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RNA Journal Club 3/4/10

Posted in RNA Journal Club, RNAJC w/ review by YPAA on March 4, 2010

Regulation of Alternative Splicing by Histone Modifications

Reini F. Luco, Qun Pan, Kaoru Tominaga, Benjamin J. Blencowe, Olivia M. Pereira-Smith, Tom Misteli

Science 327: 996 – 1000, 19 February 2010.
DOI: 10.1126/science.1184208

This week’s substantial summary and analysis by Mohini Jangi:

This study is the latest in a string of papers within the last year that have sought to take a closer look at the link between chromatin modifications and splicing regulation.  It has now been analyzed and accepted in the field that splicing occurs co-transcriptionally, and that transcription can boost splicing efficiency and vice versa.  Focusing on transcription regulating splicing, there are thought to be two main mechanisms (although inter-related and not mutually exclusive) by which this occurs.  The first is that pre-mRNA processing machinery, including the spliceosome, can directly associate with the C-terminal domain of RNA Pol II as it is transcribing the gene.  This basically increases the chance that a splice site will get recognized because of the proximity of the splicing machinery to the nascent transcript.  The other is that nucleosome position can affect the speed of the elongating polymerase, which in turn will influence splice site recognition.  Interest in this second mechanism spurred this set of papers, which generally showed enrichment of specific chromatin marks, including H3K36me3, within exons compared to introns.  Here, the authors set out to address whether any specific chromatin marks were associated with alternative exon usage, specifically those events regulated by the splicing factor polypyrimidine tract binding protein (PTB).

They began by looking at a well-studied model in splicing regulation, fibroblast growth factor receptor 2 (FGFR2), which has a set of mutually exclusive exons IIIb and IIIc.  Exon IIIb is repressed by PTB in mesenchymal cell types (human mesenchymal stem cells in this study) and included in epithelial cell types (PNT2 cells).  ChIP assays on a number of histone marks showed H3K36me3 and H3K4me1 enrichment to correlate with PTB-dependent splicing of FGFR2.  When they extended this beyond FGFR2 to other PTB-dependent transcripts, this correlation also held, whereas PTB-independent transcripts did not show this enrichment.  Next they wanted to determine if these methylation marks are causal in the splicing regulation.  To this end, they overexpressed or depleted the H3K36 methyltransferases SET2/SETD2 or the H3K4 methyltransferase ASH2 and looked for repression of exon IIIb.  As expected, increased H3K36me3 and decreased H3K4me3 after modulation of methylation led to increased repression of IIIb.  To get at the molecular mechanism for this, they hypothesized that a component of the H3K4 demethylase complex that binds H3K36me3, MRG15, may also be able to drive this splicing switch.  Indeed, ChIP experiments showed MRG15 enrichment correlating with IIIb repression, and knockdown and overexpression experiments showed enhancement and repression of IIIb, respectively.  Co-IP’s also showed a small pool of PTB and MRG15 associating, and RNA-IP similarly showed both proteins associating with the nascent exon IIIb.  To bring this into a larger context, the authors performed high-throughput cDNA sequencing in hMSCs in the presence or absence of PTB, MRG15, or SETD2.  They saw that of 447 PTB-dependent and 186 MRG15-dependent splicing events, 65 were common, of which 61 changed in the same direction upon knockdown.  Furthermore, transcripts weakly regulated by PTB made up the largest fraction of co-dependent transcripts.  From their data, they suggested a model that MRG15 is serving as an adaptor between the splicing machinery, or more specifically PTB, and the chromatin, mediated by H3K36me3.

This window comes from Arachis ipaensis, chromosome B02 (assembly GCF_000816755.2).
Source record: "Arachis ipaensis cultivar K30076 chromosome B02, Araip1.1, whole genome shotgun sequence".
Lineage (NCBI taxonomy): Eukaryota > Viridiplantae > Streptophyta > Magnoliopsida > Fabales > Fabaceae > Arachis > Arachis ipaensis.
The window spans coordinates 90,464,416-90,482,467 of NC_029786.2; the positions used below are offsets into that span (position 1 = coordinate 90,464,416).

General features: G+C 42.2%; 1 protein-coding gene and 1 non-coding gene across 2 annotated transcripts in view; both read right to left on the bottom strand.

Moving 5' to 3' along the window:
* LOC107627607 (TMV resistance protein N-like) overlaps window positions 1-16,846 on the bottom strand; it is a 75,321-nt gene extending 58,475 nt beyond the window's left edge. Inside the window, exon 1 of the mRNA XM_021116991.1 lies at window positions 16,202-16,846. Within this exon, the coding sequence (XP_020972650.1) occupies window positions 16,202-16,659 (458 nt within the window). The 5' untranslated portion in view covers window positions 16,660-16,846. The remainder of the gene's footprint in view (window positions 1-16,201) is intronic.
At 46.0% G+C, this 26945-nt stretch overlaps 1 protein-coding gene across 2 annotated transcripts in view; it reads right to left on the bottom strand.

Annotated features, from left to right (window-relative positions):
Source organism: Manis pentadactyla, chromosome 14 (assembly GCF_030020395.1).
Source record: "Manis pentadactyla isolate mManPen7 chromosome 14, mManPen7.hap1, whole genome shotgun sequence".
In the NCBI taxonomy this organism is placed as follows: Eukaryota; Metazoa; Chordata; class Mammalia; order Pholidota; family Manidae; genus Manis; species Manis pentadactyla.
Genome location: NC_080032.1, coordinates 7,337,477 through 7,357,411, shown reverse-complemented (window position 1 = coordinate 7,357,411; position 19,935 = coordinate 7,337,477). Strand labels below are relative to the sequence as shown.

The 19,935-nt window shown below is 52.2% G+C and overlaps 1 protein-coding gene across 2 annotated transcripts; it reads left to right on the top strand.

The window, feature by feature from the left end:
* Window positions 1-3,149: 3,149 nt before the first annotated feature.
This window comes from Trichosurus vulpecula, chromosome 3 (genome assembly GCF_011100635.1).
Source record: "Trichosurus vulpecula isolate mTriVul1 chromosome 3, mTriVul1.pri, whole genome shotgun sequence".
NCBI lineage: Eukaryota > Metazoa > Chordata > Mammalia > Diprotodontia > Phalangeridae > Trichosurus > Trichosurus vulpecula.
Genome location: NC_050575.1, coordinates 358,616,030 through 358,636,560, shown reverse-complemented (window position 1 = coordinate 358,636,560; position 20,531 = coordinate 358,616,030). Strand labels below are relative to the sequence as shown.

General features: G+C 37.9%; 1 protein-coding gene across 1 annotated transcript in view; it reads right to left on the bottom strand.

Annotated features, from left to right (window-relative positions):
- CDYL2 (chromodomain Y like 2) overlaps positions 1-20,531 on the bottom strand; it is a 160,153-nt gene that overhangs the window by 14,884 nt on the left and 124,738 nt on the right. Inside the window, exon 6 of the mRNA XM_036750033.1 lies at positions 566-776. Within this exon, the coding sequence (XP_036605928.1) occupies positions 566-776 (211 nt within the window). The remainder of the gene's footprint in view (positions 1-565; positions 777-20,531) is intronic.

Not being a computational biologist myself, I glossed over the fact that their sequencing analysis was not very stringent nor did it go into much depth regarding the nature of the PTB and MRG15 co-dependent transcripts.  The discussion that came up during the journal club brought this to the forefront.  For example, they did not include basic controls, such as addressing what fraction of PTB-regulated transcripts are only weakly PTB-dependent, regardless of whether they are also MRG15-dependent. Another point of contention was how this might actually work in the cell – when you imagine PTB bound to chromatin at a specific locus, it is difficult to picture how this would be noticeably more efficient than PTB associated with the CTD of Pol II. The strength of the paper lay basically in the idea that methylation marks can actually drive changes in alternative splicing, and that there is a direct association between these marks and splicing factors involved in this regulation.  It further raises the questions of what other splicing factors and other histone marks might be working in this manner.  Overall, it was an interesting study that raised some good discussion, and there is most likely much more interesting work to come from it in the future.


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